By Kelly Hines, author of the blog Southern Fried Children

“So you see, the sperm from the penis fertilizes the egg…”
“But how does the sperm get to the egg?”

Oh. Oh oh oh oh. Here it is, the moment I’ve been preparing diligently for. I clear my throat and level my gaze at my 10 year old daughter, her eyes wide with curiosity and innocence. I am about to blow her mind.

We’ve never been shy about telling it like it is. Menstruation? Check. How babies grow inside the womb? Check. How they get out of there? Check. I never did the fussy names for genitals, thinking using the clinical ones would take all the mystery and shame out of it. Vagina. Penis. Testicles. When she was 3 and pointed down there during a bath one night, asking “What’s this?”, I didn’t say “That’s your wanky wanky in your yoni.” I said “That’s your clitoris.” From the living room, I heard my husband gasp and fall out in a dead faint. It hasn’t always worked in our favor. Our middle child spent 3 months calling me a vagina – often, loudly, and publicly. MY MOMMY’S A GINA is quite the conversation starter.

But sex is different. It takes something that has been a completely biological process – this is what my body does – to something interactive. This is what my body does with another body. And, it’s squicky to talk about sex with your kids. I am far from a prude, but discussing the mechanics of intercourse with my kid is just…weird.

The key, I thought, was to be very matter of fact about things. My plan of attack was simple: review the female reproductive system, introduce the male reproductive system, then put them together. Easy enough, right? I even Googled some pictures and diagrams. This is going to be a breeze. I chose my moment carefully. The baby was sleeping, the 4 year old was occupied, no new episodes of I Carly were imminent, no one needed to use the bathroom. The stars were aligned, the time was right.

Everything was clicking right along. There were no nervous titters or uncomfortable silences. My parents had simply handed me a series of books entitled “The Life Cycle Library” and walked away. If you think finding out about sex is traumatic for an 8 year old, imagine it lovingly illustrated in 1970s era watercolors (hairy pits and all)! I was feeling smug in my parenting superiority.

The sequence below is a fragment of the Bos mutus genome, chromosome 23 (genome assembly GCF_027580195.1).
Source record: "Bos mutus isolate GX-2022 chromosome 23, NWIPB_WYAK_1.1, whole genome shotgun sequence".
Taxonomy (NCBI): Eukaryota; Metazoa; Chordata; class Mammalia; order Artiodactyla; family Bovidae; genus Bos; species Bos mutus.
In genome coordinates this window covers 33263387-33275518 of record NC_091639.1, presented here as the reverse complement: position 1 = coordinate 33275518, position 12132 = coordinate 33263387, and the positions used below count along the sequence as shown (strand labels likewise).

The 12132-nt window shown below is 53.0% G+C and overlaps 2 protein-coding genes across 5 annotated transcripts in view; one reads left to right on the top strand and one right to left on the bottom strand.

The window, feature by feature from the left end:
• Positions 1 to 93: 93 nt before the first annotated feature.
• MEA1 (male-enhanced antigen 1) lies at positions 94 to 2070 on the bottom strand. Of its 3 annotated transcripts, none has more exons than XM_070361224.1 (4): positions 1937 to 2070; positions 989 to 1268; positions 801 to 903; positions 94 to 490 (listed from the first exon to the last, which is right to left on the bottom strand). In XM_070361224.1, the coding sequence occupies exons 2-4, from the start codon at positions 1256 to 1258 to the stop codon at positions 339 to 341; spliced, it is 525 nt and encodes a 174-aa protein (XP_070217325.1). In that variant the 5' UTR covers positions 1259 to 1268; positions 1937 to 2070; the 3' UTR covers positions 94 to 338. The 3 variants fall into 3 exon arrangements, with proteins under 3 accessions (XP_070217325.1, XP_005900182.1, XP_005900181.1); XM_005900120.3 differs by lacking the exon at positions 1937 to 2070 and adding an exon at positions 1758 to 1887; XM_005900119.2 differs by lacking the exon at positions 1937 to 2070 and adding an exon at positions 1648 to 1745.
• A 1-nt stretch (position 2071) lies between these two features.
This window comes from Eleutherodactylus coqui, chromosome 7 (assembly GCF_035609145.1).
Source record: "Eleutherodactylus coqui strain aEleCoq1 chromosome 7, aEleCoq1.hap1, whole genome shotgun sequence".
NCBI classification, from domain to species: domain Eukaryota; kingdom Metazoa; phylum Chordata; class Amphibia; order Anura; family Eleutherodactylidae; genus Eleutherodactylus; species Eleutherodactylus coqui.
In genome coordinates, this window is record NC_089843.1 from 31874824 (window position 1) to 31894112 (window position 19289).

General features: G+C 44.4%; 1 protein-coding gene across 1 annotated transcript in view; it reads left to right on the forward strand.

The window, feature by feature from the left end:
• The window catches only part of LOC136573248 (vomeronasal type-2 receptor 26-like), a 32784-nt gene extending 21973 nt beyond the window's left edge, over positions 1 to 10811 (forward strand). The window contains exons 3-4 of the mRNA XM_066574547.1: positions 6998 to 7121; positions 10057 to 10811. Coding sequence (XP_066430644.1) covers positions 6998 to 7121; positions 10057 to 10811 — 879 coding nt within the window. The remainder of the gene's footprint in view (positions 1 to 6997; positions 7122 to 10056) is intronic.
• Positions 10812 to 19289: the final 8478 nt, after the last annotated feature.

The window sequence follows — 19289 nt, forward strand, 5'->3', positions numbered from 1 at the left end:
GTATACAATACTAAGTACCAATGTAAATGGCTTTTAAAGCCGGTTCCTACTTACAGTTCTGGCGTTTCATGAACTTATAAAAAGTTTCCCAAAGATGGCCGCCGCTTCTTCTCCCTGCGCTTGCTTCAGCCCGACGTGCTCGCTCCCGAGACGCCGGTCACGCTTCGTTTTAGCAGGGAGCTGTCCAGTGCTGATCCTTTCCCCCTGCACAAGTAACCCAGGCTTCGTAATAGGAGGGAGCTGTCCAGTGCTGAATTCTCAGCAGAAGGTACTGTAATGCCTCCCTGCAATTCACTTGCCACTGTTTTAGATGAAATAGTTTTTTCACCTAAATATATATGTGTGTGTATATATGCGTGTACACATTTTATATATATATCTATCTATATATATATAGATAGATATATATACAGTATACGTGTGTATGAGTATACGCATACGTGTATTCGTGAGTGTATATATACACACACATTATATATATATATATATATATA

Until we got to:
“But how does the sperm get to the egg?”

Maybe if I just say it really really fast. “Themanputshispenisinthewomansvagina. OK! That’s it. Let me know if you have any questions!”

Her eyebrows shot up to her hairline and she gave half a giggle. “OK.” she said. It was over! I had done it! It was over and she never asked the question I most dreaded.

And then I saw the lightbulb go off over her head. “Wait a minute. You mean you and Dad did that three times?”

I couldn’t help but laugh. “Yes, I think your Dad would say that’s about right.”

Now it’s really going to hit the fan. She’s never going to look at us the same way again. Except, she was totally cool with it. “OK, can I go watch Spongebob now?”

That was it. It was totally not horrible. We finished up with a few reminders that this information is not something we talk to other people about (right), and assurances that we are here any time she has questions about anything. I even suggested she write them down and give me a note if she’s embarrassed to talk about it. Little by little, she has come to me with questions and we’ve had some interesting conversations (recreational sex and birth control, whee!).

I hope that by being open and honest with her, she’ll do the same with me. But I have a feeling “the talk” was the easy part.